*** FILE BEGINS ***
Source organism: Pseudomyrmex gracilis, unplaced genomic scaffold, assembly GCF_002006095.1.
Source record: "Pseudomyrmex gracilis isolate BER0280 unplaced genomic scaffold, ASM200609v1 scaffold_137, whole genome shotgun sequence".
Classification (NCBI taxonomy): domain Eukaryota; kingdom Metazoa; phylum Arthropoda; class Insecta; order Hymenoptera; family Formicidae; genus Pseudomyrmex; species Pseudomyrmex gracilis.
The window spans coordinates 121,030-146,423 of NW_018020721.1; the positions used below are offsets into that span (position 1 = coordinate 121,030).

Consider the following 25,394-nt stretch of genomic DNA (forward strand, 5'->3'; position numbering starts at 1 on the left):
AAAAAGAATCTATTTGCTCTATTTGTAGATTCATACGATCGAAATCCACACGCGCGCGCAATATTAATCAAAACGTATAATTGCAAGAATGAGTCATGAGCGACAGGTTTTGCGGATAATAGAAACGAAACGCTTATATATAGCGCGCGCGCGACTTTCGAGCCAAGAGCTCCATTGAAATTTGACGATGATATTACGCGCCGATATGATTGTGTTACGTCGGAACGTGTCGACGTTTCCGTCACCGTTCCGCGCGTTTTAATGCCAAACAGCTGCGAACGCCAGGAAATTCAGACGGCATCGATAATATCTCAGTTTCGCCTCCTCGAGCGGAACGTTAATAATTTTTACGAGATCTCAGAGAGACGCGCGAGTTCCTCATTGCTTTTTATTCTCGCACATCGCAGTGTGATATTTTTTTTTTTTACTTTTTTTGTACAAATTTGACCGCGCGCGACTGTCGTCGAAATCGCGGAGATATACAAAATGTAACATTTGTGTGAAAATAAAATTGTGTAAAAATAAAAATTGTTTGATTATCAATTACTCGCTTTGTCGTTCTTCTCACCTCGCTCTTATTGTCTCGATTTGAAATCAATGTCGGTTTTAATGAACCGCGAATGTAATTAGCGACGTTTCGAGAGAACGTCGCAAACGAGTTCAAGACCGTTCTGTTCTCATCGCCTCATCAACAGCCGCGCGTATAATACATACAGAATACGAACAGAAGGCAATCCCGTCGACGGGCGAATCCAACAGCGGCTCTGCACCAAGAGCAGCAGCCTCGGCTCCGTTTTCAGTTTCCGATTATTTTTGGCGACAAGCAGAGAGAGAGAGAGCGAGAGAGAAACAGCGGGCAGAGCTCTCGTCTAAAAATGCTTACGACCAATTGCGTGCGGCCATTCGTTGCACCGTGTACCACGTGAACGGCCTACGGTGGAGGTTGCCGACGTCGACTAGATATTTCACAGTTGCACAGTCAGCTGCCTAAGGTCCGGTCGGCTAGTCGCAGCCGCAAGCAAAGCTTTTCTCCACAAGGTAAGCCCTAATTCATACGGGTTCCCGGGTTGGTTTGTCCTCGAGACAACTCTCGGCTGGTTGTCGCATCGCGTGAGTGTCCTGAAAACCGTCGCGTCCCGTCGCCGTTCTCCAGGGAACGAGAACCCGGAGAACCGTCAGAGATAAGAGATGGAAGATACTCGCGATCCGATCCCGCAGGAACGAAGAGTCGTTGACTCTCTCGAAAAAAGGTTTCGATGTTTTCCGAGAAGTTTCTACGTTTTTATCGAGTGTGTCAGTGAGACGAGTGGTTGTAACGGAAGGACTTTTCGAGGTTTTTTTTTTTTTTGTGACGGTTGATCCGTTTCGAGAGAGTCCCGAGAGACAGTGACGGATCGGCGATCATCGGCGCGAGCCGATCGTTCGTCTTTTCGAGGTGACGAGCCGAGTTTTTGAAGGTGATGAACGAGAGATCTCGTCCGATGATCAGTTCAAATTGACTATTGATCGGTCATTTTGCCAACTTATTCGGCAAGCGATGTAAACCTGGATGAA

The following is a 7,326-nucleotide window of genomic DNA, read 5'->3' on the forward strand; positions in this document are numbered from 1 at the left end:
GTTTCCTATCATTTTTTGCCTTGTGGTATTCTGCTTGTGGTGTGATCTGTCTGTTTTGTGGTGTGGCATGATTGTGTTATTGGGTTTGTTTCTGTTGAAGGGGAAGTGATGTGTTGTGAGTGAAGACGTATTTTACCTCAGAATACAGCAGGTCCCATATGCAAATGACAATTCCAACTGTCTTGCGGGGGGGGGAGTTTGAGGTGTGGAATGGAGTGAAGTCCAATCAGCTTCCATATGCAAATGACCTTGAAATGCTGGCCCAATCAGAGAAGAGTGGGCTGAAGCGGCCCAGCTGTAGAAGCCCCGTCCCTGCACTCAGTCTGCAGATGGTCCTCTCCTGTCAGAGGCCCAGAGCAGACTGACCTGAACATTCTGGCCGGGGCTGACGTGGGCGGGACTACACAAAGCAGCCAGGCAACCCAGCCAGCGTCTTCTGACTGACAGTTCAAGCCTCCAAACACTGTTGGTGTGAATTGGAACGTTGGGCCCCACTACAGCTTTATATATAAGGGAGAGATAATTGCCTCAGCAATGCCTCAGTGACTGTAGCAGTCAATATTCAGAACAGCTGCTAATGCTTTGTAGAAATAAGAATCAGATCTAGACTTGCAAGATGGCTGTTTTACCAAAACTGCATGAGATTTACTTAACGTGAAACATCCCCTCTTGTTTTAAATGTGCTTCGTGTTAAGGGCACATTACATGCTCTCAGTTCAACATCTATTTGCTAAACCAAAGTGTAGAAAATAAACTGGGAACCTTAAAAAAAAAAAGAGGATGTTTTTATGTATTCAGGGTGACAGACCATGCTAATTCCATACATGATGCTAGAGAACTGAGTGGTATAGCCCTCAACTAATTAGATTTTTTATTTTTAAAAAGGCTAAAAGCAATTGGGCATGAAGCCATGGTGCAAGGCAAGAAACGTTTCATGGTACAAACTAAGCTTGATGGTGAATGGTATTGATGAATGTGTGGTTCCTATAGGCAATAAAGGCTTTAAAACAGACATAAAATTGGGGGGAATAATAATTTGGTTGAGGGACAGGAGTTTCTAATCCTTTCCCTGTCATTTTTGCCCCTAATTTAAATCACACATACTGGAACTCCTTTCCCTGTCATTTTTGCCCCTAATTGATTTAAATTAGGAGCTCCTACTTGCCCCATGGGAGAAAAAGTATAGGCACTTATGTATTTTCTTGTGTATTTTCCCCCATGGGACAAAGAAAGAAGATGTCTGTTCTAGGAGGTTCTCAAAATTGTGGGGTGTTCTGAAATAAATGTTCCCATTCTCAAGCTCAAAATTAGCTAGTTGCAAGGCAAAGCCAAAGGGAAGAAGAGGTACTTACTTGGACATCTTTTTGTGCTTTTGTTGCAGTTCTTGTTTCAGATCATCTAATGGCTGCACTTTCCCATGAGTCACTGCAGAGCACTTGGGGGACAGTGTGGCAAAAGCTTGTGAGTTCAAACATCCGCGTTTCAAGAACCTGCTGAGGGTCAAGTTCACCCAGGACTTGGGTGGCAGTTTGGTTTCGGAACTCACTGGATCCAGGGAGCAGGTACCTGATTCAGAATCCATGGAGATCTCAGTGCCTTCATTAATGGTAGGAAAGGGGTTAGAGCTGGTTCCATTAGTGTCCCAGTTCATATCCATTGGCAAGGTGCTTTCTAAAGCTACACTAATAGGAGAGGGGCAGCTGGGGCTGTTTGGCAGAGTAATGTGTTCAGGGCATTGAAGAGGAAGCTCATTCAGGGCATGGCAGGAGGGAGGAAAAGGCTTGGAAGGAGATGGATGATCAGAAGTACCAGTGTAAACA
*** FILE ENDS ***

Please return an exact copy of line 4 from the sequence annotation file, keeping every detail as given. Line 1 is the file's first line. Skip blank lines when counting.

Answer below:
The window spans coordinates 121,030-146,423 of NW_018020721.1; the positions used below are offsets into that span (position 1 = coordinate 121,030).